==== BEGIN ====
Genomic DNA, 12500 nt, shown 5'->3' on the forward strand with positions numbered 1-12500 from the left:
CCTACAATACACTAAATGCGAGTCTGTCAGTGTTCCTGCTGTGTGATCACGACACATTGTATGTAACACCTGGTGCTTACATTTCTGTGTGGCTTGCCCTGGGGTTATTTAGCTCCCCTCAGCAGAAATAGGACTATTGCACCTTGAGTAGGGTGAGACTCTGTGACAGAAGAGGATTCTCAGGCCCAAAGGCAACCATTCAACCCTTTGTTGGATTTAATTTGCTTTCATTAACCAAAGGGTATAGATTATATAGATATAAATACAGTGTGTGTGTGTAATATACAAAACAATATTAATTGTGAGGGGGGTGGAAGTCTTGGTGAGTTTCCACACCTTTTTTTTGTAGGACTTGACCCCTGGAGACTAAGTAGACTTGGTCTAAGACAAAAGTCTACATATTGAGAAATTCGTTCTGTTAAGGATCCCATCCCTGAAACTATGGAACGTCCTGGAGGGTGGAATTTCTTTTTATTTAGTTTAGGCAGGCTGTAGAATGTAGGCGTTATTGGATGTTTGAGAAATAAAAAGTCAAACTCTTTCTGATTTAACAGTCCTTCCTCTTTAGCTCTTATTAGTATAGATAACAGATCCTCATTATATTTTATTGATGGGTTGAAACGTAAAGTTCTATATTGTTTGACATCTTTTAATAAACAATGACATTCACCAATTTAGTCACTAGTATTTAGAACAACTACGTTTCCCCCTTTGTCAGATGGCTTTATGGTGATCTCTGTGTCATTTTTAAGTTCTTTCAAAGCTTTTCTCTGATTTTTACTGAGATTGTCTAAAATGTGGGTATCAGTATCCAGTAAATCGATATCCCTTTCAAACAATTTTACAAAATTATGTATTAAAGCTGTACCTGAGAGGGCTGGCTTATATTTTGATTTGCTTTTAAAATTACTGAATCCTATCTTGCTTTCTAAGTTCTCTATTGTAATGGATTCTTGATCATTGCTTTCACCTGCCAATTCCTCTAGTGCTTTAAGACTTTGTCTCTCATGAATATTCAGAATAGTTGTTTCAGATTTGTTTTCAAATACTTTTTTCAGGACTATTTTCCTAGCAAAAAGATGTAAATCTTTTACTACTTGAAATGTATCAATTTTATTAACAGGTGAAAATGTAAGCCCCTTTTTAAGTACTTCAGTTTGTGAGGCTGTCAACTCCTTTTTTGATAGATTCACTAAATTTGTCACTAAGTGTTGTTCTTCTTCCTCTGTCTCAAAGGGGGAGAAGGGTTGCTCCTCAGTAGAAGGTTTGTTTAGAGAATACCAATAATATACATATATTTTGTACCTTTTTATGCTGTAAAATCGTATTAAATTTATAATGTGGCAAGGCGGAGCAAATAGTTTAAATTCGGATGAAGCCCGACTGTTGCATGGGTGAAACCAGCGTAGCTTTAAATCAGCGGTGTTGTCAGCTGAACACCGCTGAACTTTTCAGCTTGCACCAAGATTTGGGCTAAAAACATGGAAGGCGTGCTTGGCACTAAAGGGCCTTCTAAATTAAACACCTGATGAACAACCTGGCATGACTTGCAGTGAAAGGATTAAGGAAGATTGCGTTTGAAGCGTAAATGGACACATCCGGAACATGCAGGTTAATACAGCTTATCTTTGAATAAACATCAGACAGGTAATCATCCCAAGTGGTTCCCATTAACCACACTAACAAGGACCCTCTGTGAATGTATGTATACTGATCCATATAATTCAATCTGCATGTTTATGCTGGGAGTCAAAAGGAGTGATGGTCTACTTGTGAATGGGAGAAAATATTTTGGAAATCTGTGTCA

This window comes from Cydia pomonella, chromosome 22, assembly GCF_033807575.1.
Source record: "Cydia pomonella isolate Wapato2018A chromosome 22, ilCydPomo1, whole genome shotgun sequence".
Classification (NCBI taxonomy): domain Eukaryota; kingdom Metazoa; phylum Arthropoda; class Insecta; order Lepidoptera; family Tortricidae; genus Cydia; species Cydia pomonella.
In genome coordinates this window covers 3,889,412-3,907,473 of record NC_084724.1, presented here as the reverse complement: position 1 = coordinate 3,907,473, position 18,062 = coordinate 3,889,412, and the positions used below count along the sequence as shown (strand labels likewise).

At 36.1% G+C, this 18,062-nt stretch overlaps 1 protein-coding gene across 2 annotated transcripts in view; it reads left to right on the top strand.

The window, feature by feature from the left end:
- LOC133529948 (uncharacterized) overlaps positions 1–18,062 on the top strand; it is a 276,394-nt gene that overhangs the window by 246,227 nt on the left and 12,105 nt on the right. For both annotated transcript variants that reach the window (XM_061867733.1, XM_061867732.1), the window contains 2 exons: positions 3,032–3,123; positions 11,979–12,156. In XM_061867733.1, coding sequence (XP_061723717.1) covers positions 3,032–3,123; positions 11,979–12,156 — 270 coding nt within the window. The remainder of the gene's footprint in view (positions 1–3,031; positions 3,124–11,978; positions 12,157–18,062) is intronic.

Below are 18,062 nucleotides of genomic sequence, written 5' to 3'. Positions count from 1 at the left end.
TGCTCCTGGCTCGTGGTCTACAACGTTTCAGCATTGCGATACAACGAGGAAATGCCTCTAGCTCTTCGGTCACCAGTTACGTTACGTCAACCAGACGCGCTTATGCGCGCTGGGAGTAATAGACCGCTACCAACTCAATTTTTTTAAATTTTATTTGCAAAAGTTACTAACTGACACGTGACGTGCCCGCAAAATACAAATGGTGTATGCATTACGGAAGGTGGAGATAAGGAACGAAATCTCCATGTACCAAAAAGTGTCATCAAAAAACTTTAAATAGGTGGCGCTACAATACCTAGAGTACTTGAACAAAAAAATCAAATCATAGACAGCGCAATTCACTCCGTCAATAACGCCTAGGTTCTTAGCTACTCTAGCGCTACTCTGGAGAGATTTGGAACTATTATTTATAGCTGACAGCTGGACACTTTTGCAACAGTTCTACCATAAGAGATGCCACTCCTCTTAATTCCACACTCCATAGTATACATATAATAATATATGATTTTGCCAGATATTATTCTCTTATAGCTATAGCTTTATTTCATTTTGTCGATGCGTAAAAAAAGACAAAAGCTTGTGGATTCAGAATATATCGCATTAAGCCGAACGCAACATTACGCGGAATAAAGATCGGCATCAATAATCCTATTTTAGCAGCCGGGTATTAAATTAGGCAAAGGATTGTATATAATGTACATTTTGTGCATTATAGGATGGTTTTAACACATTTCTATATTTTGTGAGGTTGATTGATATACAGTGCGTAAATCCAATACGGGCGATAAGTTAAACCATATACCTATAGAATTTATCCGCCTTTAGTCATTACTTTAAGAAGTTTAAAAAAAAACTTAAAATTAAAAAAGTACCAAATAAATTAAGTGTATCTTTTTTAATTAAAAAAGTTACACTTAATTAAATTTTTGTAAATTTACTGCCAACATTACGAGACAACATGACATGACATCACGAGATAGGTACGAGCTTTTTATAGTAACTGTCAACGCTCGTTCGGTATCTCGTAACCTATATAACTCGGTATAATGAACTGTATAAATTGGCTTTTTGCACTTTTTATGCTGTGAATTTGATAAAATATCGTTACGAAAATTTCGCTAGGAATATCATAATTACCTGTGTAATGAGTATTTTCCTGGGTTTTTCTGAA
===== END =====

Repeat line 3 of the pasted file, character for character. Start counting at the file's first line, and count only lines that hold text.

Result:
This window comes from Cydia pomonella, chromosome 22, assembly GCF_033807575.1.